Burkina Faso’s `pleasure hospital’ offers women sexual hopeMay 21st, 2009 - 9:40 am ICT by IANS
By Kate Thomas
Bobo-Dioulasso (Burkina Faso), May 21 (DPA) In the dusty town of Bobo-Dioulasso in western Burkina Faso, young women in brightly-coloured dresses watch construction workers mix cement in the afternoon sun. As the workmen haul bricks across the building site, the women whisper excitedly.
They are standing on the site of Africa’s first specialist genital reconstruction clinic. When the facility - dubbed “the pleasure hospital” - opens later this year, it will offer free clitoral reconstruction surgery to victims of female genital mutilation (FGM) from across West Africa.
“Bobo-Dioulasso is at the crossroads of several West African countries where FGM is a problem,” says Mariam Banemanie, president of Voices of Women, the local NGO that is funding the clinic together with US-based organisation Clitoraid. “Building the clinic here was an easy decision.”
There has been such high demand for the surgery, which will be carried out by US-trained surgeons, that the waiting list has been capped at 100 women.
Banemanie says the 20-minute surgical procedure will involve retrieving a few centimetres of the embedded clitoris. Recovery is expected to take about six weeks.
“FGM strips a woman of her ability to enjoy sex,” she says. “The surgery will restore women’s sex lives and confidence in themselves.”
A similar surgical procedure is available in private health centres in Ouagadougou, Burkina Faso’s capital. Doctors say 90 percent of those who go under the knife recover sexual sensation. But at a cost of 160,000 CFA francs ($332), most women cannot afford the surgery.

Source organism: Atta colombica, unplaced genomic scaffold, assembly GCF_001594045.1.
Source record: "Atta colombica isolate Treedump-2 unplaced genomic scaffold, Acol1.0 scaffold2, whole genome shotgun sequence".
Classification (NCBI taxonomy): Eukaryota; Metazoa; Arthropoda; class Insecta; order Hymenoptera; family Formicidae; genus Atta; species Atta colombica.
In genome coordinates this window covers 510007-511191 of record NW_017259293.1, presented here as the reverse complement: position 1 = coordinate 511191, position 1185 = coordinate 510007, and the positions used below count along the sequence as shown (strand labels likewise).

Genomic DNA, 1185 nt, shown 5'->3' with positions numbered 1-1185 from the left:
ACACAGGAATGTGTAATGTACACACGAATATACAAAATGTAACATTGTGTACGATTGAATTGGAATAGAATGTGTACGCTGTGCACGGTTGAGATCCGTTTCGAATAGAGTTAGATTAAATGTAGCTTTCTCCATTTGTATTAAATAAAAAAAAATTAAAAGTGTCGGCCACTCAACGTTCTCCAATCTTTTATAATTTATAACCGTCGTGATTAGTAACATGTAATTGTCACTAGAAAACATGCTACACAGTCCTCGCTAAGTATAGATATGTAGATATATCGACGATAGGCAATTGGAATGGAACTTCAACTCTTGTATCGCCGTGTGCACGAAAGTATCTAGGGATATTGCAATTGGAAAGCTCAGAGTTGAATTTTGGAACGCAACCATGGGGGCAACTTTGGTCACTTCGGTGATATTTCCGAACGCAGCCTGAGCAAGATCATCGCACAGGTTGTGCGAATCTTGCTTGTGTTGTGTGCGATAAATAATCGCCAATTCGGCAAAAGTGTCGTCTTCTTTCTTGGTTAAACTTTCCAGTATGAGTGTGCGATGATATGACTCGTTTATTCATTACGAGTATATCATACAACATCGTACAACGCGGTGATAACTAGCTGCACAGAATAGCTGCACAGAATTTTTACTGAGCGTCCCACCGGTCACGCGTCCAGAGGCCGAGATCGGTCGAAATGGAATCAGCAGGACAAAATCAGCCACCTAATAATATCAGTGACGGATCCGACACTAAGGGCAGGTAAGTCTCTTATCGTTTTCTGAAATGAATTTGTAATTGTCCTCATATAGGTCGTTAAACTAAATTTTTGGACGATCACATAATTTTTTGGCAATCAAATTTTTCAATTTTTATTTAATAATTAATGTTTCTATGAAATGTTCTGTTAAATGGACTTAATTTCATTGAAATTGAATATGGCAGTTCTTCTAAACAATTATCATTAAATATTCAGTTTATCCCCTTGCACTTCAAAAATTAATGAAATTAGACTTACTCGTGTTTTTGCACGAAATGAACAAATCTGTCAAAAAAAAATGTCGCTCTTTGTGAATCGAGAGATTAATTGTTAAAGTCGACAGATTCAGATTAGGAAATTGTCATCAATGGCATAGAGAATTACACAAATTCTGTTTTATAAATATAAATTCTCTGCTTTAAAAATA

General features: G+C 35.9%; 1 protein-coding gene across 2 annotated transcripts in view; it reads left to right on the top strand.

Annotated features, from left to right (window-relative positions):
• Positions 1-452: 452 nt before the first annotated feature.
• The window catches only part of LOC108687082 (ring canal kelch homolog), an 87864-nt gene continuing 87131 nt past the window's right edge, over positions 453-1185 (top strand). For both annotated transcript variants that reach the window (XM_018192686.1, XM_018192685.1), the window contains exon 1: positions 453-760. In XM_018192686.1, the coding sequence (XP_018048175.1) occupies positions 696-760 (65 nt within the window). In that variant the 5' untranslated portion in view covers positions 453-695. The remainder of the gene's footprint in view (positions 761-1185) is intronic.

“When the pleasure hospital opens it will transform the lives of thousands of women in Burkina Faso and beyond,” says Jean Lankouande, a surgeon who carries out clitoral reconstruction at the Suka Clinic in Ouagadougou.
“I operate on about five victims of FGM a month. That number would rise dramatically if I was able to offer free surgery,” he adds. “I expect the pleasure hospital to be very popular.”
Though FGM was outlawed by Burkina Faso’s government in 1996, the ritual remains widespread in the landlocked West African country.
About 70 percent of the country’s seven million women have been subjected to the practice, in which a girl’s external genitals are cut off, usually without the use of anaesthetic.
The World Health Organisation says three million African girls are at risk of FGM every year. Cross-border FGM is becoming increasingly common, with cutters crossing into neighbouring countries to avoid laws like those in place in Burkina Faso and Ghana.
The vast majority of girls subjected to FGM feel no sexual sensation in later life. Other complications can include incontinence, fistula and risks during pregnancy and childbirth.
“When I was growing up I heard about the long-term effects of undergoing FGM,” says 24-year-old Abi Ouarme, who is on the waiting list for the surgical procedure. “But because sexuality is taboo here, nobody ever told me I would be unable to enjoy sex.”
“The new clinic will allow many women to experience sexual pleasure,” she says.
However, not everyone is happy about the new clinic. Those involved in funding the facility say there has been resistance from people opposed to the reconstructive surgery.
“I’ve seen cases where husbands have tried to stop their wives joining the waiting list,” says Banemanie. “They worry that once their partners learn to experience sexual pleasure they’ll be unfaithful and will run off to enjoy sex with other men.”
But Abibata Sanon, who had clitoral reconstruction surgery three years ago at a private clinic in Ouagadougou, says that’s not the case.
“FGM is traditionally used to tether women to their husbands,” she says. “Genital reconstructive surgery gives us self-esteem, pleasure and confidence, but that doesn’t mean we’re going to rush off and sleep with the first man we see. Once men understand that, they might change their opinion of FGM.”
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